I got up and got Grandpa a knife, and asked him if he wanted me to cut his sandwich up.
“Oh, you’re too busy!” he said testily.
Just then, my manipulation alarm went off!
“If I was too busy, I wouldn’t be taking care of of you!” I replied.
“That’s true,” he said.
“Listen dad, you’re eating lunch in my office (even though it’s the kitchen, dining room, and living room all in one). If you want, I can come down to your bedroom and eat three meals a day while you’re working on your book and tell you you’re too busy!”
Bingo! The dawn of recognition! I see it register in Grandpa’s eyes . . .
“I used to be too busy before I got you Dad. You slowed me down quite a bit, and I’m glad!”
I turned back to the computer and begin reading Grammar Girl again.
Grandpa finished his lunch, and as he always says before he leaves the room, “I’ll see you later!”
“I’ll see you later, Grandpa,” I returned.
I told grandpa before he left the room, I don’t want to talk about work anymore. “It’s off limits!” I said.
“Okay,” he agreed.
I’m still not sure if I’m using these darn ellipses right . . . but I think I got my point across!
I’m still recovering from Eric and Hannah’s wedding, and The Hopeful Farm Foundation Mother’s Retreat when Grandpa yelled down the hallway from his bedroom:
“Hey, Jill, are we going out sometime?”
“Yes, Grandpa,” I yelled back.
As soon as I recover from the last six months of my life, I thought to myself . . . (personally, I could stay home forever).
But really,where do you take a 93 year old man just for fun?
Wesley Village in Wilmore, KY of course. This performance looks right up Grandpa’s alley: “Smiling Memories and Melodies of 1920” Direct from Cypress, TX, John Korsgaard returns with another magical musical presentation of popular tunes and celebrities of the past.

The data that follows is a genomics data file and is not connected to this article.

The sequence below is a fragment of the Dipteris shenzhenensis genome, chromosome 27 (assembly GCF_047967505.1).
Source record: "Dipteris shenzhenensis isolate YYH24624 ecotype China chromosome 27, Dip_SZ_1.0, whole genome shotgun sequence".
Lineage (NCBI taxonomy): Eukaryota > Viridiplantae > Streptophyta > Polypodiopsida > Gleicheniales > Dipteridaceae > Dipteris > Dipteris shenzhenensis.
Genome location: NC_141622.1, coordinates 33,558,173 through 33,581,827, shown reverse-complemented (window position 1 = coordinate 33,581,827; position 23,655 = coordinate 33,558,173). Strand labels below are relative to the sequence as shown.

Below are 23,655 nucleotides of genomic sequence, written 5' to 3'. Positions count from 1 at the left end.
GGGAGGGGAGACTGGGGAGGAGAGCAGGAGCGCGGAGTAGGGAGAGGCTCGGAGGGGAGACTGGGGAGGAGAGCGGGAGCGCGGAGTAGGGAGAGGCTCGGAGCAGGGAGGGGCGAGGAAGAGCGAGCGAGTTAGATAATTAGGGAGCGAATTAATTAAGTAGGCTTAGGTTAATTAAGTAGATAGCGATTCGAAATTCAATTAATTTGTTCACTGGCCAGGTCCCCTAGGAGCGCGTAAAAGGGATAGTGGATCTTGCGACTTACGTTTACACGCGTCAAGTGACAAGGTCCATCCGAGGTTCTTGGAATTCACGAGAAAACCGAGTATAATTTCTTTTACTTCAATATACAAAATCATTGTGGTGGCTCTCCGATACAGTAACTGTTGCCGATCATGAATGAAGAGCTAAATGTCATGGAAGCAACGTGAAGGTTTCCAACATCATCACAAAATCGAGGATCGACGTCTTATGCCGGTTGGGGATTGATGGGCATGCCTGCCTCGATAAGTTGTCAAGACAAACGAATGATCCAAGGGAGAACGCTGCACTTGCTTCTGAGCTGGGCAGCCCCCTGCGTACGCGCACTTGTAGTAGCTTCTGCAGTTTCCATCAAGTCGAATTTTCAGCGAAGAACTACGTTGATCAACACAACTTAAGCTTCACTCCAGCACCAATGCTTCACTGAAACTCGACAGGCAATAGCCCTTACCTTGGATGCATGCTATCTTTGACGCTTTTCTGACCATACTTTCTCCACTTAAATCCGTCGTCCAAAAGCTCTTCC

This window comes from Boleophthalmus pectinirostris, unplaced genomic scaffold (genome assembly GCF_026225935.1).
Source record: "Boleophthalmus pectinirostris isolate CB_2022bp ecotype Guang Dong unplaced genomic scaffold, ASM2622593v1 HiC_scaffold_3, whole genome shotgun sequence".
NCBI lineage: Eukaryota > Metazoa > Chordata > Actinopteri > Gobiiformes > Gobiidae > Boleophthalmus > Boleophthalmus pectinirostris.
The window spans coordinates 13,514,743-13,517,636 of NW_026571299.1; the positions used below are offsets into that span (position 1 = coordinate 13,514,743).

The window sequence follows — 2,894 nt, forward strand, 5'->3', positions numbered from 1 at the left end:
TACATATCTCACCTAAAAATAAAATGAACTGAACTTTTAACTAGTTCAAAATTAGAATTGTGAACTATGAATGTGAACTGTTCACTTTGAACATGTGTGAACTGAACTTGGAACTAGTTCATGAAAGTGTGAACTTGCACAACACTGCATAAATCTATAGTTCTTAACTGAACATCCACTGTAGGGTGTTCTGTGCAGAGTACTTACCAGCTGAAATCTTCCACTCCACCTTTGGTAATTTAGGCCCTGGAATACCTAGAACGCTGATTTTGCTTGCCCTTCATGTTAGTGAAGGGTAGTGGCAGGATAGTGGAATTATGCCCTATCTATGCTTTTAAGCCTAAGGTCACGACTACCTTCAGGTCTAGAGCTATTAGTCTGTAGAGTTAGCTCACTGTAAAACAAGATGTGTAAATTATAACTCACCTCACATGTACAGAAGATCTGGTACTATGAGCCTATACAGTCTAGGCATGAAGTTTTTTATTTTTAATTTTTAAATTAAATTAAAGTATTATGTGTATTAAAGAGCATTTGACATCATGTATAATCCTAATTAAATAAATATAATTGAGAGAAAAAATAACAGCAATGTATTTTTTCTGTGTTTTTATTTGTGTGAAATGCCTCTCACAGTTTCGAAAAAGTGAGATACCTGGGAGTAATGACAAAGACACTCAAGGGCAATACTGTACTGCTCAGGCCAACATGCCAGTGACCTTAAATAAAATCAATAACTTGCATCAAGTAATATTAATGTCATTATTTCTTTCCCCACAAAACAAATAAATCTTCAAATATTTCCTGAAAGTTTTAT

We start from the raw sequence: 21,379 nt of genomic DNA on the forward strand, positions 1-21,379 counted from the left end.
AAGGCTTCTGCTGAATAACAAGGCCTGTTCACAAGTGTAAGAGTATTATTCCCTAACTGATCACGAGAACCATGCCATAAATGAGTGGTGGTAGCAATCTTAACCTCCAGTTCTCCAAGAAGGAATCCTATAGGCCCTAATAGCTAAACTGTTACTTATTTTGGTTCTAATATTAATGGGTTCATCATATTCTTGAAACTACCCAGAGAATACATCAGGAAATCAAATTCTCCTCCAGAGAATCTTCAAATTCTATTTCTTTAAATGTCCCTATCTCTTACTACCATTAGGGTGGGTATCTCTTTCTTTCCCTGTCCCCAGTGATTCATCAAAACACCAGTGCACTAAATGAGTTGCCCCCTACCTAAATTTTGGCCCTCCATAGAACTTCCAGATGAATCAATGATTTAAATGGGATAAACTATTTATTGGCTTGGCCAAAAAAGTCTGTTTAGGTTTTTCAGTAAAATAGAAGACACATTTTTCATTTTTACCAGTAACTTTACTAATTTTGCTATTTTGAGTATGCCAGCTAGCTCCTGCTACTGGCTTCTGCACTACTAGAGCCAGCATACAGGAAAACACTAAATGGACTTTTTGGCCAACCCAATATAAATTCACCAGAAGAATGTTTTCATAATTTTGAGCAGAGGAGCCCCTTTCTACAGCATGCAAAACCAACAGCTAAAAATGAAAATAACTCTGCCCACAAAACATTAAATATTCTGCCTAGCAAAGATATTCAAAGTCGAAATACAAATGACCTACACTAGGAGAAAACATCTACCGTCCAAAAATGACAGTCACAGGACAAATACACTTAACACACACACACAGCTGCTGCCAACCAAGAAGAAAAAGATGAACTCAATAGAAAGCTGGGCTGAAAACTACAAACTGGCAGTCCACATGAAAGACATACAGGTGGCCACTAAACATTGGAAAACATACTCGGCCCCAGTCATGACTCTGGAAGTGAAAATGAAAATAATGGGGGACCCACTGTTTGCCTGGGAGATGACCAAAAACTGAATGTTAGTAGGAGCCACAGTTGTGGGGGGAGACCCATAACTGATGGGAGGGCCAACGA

But it’s not until the 28th. It will give Grandpa something to look forward to!
“For am I now seeking the approval of man, or of God? Or am I trying to please man? If I were still trying to please man, I would not be a servant of Christ.” ~Galatians 1:10
In the spring, I started most of the plants we wanted to grow in our garden from seed. It was quite a chore to keep them watered, and for the lack of a watering can, I found myself using just about anything to get the job done.
At first I tried to use a large glass of water to nourish the newly forming shoots, but as I aimed it at the individual cups, the water came out too fast and splashed everywhere. So, I grabbed a small pitcher that was sitting on a nearby shelf and used it instead. I was amazed at the difference the contoured spout made. Depending on how I tipped it, it would produce a dribble or a gentle stream of water compared to the deluge of the glass with the larger rim.
That’s when the Lord spoke clearly to my heart about the difference between a gentle, steady stream of encouragement and the destructive floodgates of condemnation.
Have you ever exclaimed to your family, “I’m making changes now!” Have you ever, out of frustration come across as a bit of a tyrant?
Sometimes we moms can pour change to our families like a flash flood, suddenly and with little warning! Usually after reading an inspiring book or blog post that offers good advice (i.e. the prescribed number of steps to reach success) our hearts become conflicted between our personal reality and the ideal family life we hope to achieve. A critical voice rushes in to say: My kids aren’t where they need to be. They can’t do anything right! When is my husband going to act like the other spiritual leaders I read about? I feel like a failure compared to…